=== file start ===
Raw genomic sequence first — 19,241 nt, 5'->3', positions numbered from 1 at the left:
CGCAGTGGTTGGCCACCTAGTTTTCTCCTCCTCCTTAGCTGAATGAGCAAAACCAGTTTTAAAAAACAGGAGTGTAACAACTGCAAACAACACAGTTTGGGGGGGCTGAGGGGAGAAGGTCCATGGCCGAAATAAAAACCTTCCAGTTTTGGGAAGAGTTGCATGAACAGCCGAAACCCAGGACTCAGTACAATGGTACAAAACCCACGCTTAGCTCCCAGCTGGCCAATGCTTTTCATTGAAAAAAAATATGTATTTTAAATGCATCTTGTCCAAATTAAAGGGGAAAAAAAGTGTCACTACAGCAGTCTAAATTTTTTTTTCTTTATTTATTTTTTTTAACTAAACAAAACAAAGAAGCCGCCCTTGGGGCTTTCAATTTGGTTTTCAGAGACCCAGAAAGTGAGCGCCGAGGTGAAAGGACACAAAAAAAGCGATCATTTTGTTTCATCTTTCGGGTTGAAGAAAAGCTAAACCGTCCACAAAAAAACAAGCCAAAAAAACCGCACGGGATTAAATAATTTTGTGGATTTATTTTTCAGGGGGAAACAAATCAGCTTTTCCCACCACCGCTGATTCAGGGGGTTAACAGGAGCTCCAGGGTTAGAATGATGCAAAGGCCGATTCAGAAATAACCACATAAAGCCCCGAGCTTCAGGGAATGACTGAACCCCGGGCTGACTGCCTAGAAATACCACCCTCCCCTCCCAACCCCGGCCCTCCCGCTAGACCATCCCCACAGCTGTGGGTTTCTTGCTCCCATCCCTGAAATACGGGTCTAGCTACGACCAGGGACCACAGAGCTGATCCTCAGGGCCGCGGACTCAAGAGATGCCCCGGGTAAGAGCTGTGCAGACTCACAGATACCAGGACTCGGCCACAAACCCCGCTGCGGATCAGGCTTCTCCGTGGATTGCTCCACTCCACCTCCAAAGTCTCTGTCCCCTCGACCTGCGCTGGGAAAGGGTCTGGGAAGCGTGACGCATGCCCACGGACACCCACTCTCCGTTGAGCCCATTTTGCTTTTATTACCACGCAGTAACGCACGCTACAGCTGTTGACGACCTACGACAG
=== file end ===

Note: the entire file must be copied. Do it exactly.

Raw genomic sequence first — 19,241 nt, 5'->3', positions numbered from 1 at the left:
CGCAGTGGTTGGCCACCTAGTTTTCTCCTCCTCCTTAGCTGAATGAGCAAAACCAGTTTTAAAAAACAGGAGTGTAACAACTGCAAACAACACAGTTTGGGGGGGCTGAGGGGAGAAGGTCCATGGCCGAAATAAAAACCTTCCAGTTTTGGGAAGAGTTGCATGAACAGCCGAAACCCAGGACTCAGTACAATGGTACAAAACCCACGCTTAGCTCCCAGCTGGCCAATGCTTTTCATTGAAAAAAAATATGTATTTTAAATGCATCTTGTCCAAATTAAAGGGGAAAAAAAGTGTCACTACAGCAGTCTAAATTTTTTTTTCTTTATTTATTTTTTTTAACTAAACAAAACAAAGAAGCCGCCCTTGGGGCTTTCAATTTGGTTTTCAGAGACCCAGAAAGTGAGCGCCGAGGTGAAAGGACACAAAAAAAGCGATCATTTTGTTTCATCTTTCGGGTTGAAGAAAAGCTAAACCGTCCACAAAAAAACAAGCCAAAAAAACCGCACGGGATTAAATAATTTTGTGGATTTATTTTTCAGGGGGAAACAAATCAGCTTTTCCCACCACCGCTGATTCAGGGGGTTAACAGGAGCTCCAGGGTTAGAATGATGCAAAGGCCGATTCAGAAATAACCACATAAAGCCCCGAGCTTCAGGGAATGACTGAACCCCGGGCTGACTGCCTAGAAATACCACCCTCCCCTCCCAACCCCGGCCCTCCCGCTAGACCATCCCCACAGCTGTGGGTTTCTTGCTCCCATCCCTGAAATACGGGTCTAGCTACGACCAGGGACCACAGAGCTGATCCTCAGGGCCGCGGACTCAAGAGATGCCCCGGGTAAGAGCTGTGCAGACTCACAGATACCAGGACTCGGCCACAAACCCCGCTGCGGATCAGGCTTCTCCGTGGATTGCTCCACTCCACCTCCAAAGTCTCTGTCCCCTCGACCTGCGCTGGGAAAGGGTCTGGGAAGCGTGACGCATGCCCACGGACACCCACTCTCCGTTGAGCCCATTTTGCTTTTATTACCACGCAGTAACGCACGCTACAGCTGTTGACGACCTACGACAG